Holy Cross Ministries celebrates 25 years of service
Holy Cross Ministries has reached its silver age.
The nonprofit that helps underserved members of the community by connecting them with health, education and social resources and services is celebrating its 25th anniversary, and CEO Emmie Gardner is thrilled.
“It’s been amazing to see this nonprofit weather the storms with growth, expansion, retraction and expansion over the years,” said Gardner, who became CEO in 2018. “It has truly been a humble honor and privilege to lead this amazing organization over the past two years, and to see what our organization has done.”
Holy Cross Ministries, which is built on the foundation laid down by two Sisters of the Holy Cross who arrived in Utah in 1875 to establish a hospital for injured miners and railroad workers, is set on three pillars — health, justice and education, according to Gardner.
The health category includes providing counseling by bilingual and bicultural licensed clinical social workers for victims of crimes, and the promotora outreach program.
Holy Cross Ministries offers four promotoras — bilingual, bicultural outreach workers — who work with low-income clinics to teach prenatal health classes and provide case management, support groups, health access, referral and translation services, she said.
The justice aspect is centered around a legal immigration program that helps immigrant families through consultation, legal support and citizenship services, according to Gardner.
The education branch of Holy Cross Ministries include Parents as Teacher program, guiding good choices workshop, English proficiency summer camp and the school readiness program, she said.
The school readiness program, which is akin to preschool, is offered to 3- and 4-year-olds from immigrant families.
“We wanted to work with these children so they have the best start they can so when they join elementary school with their English-speaking peers they are on the same level and able to thrive,” Gardner said.
Miriam Garcia started working at Holy Cross Ministries 10 years ago and has seen it grow, change and modify to fit the needs of the community.
“When I first started working at Holy Cross Ministries, we saw the need for early education,” said Garcia, who has been with the nonprofit for 15 years. “So we began to hold groups in various apartments in Park City.”
Garcia would recruit students by visiting stores that specialized in serving the local Latino community.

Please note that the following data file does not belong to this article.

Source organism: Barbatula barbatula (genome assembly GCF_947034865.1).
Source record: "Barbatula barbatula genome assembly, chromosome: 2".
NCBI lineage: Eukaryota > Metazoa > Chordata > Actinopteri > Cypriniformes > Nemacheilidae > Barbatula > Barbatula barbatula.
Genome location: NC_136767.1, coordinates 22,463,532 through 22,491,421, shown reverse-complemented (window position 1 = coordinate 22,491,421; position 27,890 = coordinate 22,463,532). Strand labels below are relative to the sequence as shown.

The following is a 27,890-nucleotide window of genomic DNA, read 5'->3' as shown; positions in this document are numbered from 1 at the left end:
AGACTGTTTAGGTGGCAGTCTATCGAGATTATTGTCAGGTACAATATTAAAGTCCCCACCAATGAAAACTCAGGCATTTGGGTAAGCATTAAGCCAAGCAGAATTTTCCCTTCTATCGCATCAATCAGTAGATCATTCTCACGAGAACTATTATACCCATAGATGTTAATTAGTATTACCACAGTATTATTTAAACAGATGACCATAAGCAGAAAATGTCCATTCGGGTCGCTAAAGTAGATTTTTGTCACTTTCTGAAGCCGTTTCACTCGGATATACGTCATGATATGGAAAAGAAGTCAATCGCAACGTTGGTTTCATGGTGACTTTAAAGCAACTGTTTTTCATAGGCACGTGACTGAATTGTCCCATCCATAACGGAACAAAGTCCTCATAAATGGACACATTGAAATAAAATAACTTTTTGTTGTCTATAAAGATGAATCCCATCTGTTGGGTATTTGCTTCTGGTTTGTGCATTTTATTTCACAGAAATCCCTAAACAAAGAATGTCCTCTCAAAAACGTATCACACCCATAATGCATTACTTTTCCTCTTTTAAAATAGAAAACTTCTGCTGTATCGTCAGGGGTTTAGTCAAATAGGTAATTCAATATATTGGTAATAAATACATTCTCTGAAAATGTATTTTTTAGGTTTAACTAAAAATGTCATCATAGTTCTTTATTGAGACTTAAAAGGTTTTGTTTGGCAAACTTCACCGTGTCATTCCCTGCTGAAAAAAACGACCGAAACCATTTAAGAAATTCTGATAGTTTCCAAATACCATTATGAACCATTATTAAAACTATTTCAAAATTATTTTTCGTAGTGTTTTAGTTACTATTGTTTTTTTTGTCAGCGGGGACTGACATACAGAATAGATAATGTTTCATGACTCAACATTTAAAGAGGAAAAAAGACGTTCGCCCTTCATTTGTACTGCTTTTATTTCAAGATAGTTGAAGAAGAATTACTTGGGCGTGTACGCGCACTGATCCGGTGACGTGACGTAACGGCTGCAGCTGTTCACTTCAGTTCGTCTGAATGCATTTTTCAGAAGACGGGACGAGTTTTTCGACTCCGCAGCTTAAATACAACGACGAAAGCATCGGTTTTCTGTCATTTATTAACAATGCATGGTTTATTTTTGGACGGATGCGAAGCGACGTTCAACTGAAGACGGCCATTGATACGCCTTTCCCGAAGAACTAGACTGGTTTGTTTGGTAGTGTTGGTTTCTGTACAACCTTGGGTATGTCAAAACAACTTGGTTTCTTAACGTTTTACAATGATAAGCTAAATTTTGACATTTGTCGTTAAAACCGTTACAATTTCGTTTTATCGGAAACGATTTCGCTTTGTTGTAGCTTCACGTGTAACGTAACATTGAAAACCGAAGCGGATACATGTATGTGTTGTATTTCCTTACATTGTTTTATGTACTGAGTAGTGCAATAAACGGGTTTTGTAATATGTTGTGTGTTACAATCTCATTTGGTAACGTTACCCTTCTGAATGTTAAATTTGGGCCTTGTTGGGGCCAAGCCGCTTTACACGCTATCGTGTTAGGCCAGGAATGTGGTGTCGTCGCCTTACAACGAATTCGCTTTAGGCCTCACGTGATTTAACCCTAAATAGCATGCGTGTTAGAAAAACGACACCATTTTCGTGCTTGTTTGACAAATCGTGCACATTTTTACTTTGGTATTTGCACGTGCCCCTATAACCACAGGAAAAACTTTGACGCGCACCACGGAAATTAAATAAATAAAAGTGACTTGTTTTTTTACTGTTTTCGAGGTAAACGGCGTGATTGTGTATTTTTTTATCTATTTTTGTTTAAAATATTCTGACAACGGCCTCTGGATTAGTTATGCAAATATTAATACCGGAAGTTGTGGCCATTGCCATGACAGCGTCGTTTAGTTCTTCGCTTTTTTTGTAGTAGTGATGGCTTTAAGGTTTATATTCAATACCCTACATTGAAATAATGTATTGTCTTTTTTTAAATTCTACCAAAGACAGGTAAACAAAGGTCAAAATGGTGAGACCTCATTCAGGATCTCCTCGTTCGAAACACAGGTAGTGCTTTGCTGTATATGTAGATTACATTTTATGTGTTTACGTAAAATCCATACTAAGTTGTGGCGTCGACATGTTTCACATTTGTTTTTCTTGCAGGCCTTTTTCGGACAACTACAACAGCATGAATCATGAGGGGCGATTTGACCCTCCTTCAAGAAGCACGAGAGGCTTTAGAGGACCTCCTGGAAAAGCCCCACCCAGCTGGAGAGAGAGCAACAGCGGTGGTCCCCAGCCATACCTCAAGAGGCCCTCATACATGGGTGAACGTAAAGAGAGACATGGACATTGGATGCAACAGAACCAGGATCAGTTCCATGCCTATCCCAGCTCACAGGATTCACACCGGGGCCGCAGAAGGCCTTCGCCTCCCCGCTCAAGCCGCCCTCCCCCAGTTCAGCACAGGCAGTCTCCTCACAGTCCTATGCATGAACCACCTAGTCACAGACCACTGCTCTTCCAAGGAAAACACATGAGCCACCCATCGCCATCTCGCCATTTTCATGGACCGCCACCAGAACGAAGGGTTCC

“I would go to Anaya’s Market and places like that to ask parents if their children would be interested in learning about school,” she said. “That’s how we started.”
Shortly after Garcia began holding classes in people’s homes, Sister Mary Ann Pajakowski and Father Bob Bussen, who were at St. Mary’s Catholic Church at the time, offered Garcia a classroom to continue the program.
“We provided these children a class with a curriculum taught by teachers who not only provided basic skills, but also the social-emotional peace, which is important to these families,” Garcia said. “These classes gave these children the confidence of understanding the language. So by the time they began to attend Park City schools, they were ready and didn’t feel they were at such a disadvantage among the kids who were able to pay for preschool or private schools.”
The program also helped kindergarten teachers, according to Garcia.
“After these children went through the school readiness program, they were prepared for kindergarten, and the teachers didn’t have to worry about how to communicate with these children, or whether or not they would have to spend half the year working with them on basic social skills,” she said.
Garcia also partners with local arts organizations, such as Arts-Kids, on extra-curricular programs that help children develop self-confidence and self-esteem.
“These organizations work with us free of charge, and expose the kids to programs they may not otherwise have the opportunity to do so,” she said. “In return, we give these organizations opportunities to become more known in the community.”
Throughout the past 25 years, Holy Cross Ministries’ has forged ongoing partnerships with the Christian Center of Park City, Jewish Family Service, People’s Health Clinic, Peace House and the Park City Education Foundation, which all serve as resources for the immigrant community, Gardner said.
“We are about empowering and helping the immigrant community so they can find their voices and become valuable contributors to the community,” Gardner said. “We want to show how critical our immigrant population is in our service industry in the Wasatch Back.”
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Jonathan Kolon will honor Park City and mark the trials the country has gone through with COVID-19 when he releases his new song “This Highway Ends” on April 30.